When someone visits your website the use of a landing page can greatly increase your chances of activating them. A landing page is different than your homepage. It might have some of the same elements, but not all. A landing page is a page you create within your product that you can direct people toward for certain campaigns. For instance, if you are always tweeting about certain kinds of things from the company Twitter account then you might make your Twitter bio URL send them to a landing page that highlights those same topics. Here are some of the distinct characteristics of a landing page and why you would use one:
If someone comes to a landing page from a specific campaign then this means that you can hide many of the navigational elements, since this will just distract people from completing the goal you have decided on. They’ve already shown interest by being on a landing page in the first place, so you can focus their attention.
Single Call To Action
A landing page only needs one call to action for the same reason that you don’t need many navigational elements. If you give them options then you will lose them, and no one can end up on a landing page unless they came through a specific campaign, which means they are ripe for activation.
Since you know the source of a person that ends up on a particular landing page then you can tailor the experience for them. You should use language which will appeal to them, even if it doesn’t appeal to your visitors at large. The language, and even imagery, of your landing page should be congruous with their expectations based on the source they came from.
There is a specific kind of landing page which is becoming very popular, and it has some distinct characteristics, and that is the launch page, or coming soon page. A launch page is a landing page that you put up before your product is even public, and the goal is to collect email addresses of visitors so that you can inform them about your product when you do go live. Here are some things to understand about this kind of landing page:
Use it to Get Traffic, Not Just Activations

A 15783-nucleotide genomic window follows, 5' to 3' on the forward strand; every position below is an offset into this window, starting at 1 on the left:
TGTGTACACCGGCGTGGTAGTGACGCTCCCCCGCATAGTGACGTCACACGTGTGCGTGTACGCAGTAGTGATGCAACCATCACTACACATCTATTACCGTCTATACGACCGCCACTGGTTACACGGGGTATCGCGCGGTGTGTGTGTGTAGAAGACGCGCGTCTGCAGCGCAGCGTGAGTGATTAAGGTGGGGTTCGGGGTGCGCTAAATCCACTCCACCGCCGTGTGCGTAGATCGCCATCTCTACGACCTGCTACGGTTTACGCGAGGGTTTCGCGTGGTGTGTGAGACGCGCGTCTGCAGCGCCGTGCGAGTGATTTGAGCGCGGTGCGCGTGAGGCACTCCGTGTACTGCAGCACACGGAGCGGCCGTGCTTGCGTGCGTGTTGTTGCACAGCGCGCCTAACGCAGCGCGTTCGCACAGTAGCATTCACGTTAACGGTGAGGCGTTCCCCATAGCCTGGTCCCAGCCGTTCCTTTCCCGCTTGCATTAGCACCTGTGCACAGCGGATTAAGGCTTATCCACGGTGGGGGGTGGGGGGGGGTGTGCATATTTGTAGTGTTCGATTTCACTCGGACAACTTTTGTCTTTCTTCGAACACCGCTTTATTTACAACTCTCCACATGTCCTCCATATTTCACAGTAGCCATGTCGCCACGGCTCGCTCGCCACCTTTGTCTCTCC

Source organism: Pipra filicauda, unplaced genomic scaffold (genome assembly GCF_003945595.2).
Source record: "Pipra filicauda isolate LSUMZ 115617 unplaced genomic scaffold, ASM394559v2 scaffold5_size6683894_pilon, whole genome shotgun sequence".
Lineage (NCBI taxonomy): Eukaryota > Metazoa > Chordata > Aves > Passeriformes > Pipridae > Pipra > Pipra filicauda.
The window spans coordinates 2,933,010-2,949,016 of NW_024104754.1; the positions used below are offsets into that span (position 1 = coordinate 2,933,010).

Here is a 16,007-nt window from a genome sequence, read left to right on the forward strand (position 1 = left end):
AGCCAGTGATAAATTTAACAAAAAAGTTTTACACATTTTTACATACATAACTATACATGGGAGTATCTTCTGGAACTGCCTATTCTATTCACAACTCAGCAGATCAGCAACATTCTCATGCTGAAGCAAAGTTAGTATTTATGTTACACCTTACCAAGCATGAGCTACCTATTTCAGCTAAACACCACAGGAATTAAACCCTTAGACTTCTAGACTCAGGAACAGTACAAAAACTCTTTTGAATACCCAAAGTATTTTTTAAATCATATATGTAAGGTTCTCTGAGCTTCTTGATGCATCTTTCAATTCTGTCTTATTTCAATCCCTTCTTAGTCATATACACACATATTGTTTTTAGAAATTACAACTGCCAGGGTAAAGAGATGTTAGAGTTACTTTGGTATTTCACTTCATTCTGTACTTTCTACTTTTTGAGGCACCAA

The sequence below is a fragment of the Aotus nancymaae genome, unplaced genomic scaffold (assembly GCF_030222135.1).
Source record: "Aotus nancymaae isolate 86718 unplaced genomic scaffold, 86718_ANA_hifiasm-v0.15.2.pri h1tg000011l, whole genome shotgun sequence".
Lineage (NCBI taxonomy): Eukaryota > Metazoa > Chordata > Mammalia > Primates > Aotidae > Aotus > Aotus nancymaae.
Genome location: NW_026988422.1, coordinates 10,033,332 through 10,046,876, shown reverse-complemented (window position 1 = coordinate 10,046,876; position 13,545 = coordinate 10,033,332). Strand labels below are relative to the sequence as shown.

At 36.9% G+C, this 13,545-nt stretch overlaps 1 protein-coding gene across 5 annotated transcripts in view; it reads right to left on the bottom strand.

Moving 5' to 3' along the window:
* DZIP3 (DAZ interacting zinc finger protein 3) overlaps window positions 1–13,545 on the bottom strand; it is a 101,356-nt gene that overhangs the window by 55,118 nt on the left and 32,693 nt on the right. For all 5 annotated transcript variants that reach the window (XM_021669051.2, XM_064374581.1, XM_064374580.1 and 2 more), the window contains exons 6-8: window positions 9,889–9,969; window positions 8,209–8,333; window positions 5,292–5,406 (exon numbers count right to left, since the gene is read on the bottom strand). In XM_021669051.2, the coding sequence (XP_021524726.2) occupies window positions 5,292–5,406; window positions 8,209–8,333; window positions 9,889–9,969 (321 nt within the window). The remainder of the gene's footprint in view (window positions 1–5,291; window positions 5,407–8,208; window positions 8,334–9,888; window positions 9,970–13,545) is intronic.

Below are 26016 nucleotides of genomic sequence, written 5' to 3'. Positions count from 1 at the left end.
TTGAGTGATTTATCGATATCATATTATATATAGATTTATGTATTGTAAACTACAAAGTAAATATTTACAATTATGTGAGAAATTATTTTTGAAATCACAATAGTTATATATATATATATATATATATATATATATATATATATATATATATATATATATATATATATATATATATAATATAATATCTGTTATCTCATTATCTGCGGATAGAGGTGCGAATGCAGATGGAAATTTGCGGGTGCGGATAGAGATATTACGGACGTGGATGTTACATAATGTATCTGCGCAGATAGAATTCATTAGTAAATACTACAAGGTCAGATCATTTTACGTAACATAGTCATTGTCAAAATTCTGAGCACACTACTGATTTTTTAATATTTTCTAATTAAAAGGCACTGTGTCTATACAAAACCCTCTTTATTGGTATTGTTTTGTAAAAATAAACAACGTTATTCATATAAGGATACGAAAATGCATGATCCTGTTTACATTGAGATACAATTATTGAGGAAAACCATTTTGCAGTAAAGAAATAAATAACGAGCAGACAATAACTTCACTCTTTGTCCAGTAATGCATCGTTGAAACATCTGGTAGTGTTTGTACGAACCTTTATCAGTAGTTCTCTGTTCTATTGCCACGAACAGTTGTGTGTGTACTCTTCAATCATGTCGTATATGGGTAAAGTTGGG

Before you actually launch is one of the best times to get traffic. You can tell people that they will be let into your product first if they share your launch page with others, or you can only let them sign up on your beta list if they tweet about you first. Get creative.
The Headline and Subhead is Everything
Since you haven’t launched yet you probably won’t have much detail to add to the launch page. This means that the headline and subhead become very important. If those few words don’t get someone’s attention then they will bounce.
Emotional Imagery is a Must
Besides the headline and subhead, you also need a very emotional image. A fullscreen background image is the common practice. Make them feel emotion, despite your lack of content.
Don’t Let the List Grow Cold
As you build a list of people that are interested in the launch of your product you must not let the list get cold. If you don’t email them for months, then suddenly tell them about your launch, your click through rate will be very low. Stay in touch with them through the process of building your product to keep them warm, or don’t even take email addresses until you are within a month (or less) of launch.
If you are trying to create landing pages quickly then you can use a service like unbounce.com, and if you are creating a launch page then you can use a service like Launchrock.
If you want people to take a certain action, and not bounce, then the…